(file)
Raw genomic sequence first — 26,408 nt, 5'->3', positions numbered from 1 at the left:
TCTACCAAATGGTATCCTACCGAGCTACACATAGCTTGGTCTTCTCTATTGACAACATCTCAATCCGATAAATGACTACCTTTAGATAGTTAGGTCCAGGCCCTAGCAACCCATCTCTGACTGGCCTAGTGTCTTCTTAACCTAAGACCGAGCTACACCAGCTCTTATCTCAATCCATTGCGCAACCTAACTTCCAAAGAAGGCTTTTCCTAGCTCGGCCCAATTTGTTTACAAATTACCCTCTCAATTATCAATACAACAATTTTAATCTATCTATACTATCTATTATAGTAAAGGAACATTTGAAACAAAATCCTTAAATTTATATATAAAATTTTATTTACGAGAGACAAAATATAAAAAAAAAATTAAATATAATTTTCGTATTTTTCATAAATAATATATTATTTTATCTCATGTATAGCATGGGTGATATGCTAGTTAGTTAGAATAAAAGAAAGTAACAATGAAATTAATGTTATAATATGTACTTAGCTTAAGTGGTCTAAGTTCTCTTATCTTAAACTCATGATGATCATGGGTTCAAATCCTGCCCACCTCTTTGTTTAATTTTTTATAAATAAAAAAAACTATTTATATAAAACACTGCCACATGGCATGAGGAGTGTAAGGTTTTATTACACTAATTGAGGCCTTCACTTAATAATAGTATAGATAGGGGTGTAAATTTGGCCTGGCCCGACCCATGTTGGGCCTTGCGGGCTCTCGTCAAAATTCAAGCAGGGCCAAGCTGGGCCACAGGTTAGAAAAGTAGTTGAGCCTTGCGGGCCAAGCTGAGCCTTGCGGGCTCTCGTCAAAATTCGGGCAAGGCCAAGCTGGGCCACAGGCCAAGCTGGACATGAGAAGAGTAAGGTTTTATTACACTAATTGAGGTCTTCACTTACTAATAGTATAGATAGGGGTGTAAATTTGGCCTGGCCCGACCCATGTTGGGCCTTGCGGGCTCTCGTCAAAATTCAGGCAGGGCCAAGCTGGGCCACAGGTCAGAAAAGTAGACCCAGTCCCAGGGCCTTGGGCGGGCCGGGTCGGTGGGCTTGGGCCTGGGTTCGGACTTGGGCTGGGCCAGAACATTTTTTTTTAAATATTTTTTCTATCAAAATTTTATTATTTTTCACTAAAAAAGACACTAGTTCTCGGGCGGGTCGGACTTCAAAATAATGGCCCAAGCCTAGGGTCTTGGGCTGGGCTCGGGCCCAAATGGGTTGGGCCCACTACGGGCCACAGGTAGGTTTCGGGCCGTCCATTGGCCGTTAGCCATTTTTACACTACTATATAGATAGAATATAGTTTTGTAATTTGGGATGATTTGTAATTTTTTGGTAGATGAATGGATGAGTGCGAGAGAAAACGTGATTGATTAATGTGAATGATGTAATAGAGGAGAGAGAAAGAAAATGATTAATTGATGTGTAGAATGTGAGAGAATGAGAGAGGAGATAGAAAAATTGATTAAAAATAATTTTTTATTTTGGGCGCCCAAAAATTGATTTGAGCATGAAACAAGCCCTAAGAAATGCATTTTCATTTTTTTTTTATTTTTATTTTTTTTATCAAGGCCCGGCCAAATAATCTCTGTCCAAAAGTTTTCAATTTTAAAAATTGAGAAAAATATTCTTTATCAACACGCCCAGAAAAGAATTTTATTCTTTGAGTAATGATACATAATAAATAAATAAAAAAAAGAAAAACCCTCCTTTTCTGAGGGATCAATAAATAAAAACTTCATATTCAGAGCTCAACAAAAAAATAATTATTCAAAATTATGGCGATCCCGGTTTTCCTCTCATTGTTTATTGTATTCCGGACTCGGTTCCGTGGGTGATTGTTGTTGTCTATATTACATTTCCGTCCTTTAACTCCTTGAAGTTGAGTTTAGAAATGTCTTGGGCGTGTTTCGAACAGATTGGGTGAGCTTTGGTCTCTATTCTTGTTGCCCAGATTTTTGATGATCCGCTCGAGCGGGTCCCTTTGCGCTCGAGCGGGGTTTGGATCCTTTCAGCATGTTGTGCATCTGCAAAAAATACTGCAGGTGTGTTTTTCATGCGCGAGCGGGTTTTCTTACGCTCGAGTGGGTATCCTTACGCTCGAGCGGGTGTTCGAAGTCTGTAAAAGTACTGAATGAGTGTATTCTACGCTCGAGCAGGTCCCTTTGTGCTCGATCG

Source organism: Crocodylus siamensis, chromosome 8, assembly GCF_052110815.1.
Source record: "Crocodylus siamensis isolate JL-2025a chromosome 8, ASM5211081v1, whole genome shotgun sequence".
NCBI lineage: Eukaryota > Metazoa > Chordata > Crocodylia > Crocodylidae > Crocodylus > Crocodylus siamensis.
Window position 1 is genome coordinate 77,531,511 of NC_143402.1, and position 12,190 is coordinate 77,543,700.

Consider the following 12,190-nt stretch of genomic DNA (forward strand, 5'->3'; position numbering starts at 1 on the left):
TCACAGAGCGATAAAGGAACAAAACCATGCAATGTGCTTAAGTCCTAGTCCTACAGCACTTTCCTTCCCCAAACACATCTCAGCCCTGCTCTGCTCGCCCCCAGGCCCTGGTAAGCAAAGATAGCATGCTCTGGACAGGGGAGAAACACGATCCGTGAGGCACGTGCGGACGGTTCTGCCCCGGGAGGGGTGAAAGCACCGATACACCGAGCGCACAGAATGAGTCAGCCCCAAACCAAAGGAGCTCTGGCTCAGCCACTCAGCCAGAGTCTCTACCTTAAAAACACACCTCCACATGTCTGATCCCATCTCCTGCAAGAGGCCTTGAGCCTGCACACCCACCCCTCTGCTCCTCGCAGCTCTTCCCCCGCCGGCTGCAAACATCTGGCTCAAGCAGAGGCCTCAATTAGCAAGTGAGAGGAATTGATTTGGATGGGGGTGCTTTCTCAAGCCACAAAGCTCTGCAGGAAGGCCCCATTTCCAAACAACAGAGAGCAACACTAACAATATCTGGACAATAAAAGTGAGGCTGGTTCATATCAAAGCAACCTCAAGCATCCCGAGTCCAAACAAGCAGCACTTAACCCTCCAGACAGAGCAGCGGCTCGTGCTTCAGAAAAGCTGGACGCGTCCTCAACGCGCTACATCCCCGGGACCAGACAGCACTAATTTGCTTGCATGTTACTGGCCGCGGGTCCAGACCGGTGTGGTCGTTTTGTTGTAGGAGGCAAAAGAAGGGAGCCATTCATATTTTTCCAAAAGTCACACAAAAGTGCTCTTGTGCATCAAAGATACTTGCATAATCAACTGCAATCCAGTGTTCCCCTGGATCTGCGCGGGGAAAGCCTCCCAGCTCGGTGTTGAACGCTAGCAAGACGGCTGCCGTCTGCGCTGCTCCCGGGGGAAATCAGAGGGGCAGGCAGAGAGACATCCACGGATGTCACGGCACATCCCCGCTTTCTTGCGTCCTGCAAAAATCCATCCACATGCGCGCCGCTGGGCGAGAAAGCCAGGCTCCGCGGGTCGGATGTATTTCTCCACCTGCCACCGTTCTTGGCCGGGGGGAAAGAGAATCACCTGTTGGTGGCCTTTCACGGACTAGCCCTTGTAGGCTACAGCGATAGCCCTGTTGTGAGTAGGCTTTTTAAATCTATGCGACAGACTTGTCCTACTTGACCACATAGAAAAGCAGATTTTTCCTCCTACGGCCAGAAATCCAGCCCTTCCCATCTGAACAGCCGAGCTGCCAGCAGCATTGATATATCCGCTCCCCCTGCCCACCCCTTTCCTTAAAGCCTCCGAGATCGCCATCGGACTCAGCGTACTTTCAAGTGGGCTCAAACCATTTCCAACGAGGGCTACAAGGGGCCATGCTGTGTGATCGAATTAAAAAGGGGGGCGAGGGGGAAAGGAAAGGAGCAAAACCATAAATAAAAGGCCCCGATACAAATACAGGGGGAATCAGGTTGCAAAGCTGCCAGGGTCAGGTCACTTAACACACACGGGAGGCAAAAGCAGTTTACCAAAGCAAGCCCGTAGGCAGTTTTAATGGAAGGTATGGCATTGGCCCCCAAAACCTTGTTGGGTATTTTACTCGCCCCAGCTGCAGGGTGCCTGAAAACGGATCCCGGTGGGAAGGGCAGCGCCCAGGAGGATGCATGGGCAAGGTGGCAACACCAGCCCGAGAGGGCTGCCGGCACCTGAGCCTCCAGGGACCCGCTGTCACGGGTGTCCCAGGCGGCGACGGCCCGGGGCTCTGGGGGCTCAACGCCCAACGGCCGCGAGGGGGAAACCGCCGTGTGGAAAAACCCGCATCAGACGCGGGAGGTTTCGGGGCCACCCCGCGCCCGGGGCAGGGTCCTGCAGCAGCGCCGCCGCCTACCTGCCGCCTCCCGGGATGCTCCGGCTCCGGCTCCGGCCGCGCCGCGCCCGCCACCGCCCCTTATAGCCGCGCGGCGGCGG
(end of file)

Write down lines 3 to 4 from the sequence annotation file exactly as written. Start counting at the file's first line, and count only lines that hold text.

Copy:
Source organism: Crocodylus siamensis, chromosome 8, assembly GCF_052110815.1.
Source record: "Crocodylus siamensis isolate JL-2025a chromosome 8, ASM5211081v1, whole genome shotgun sequence".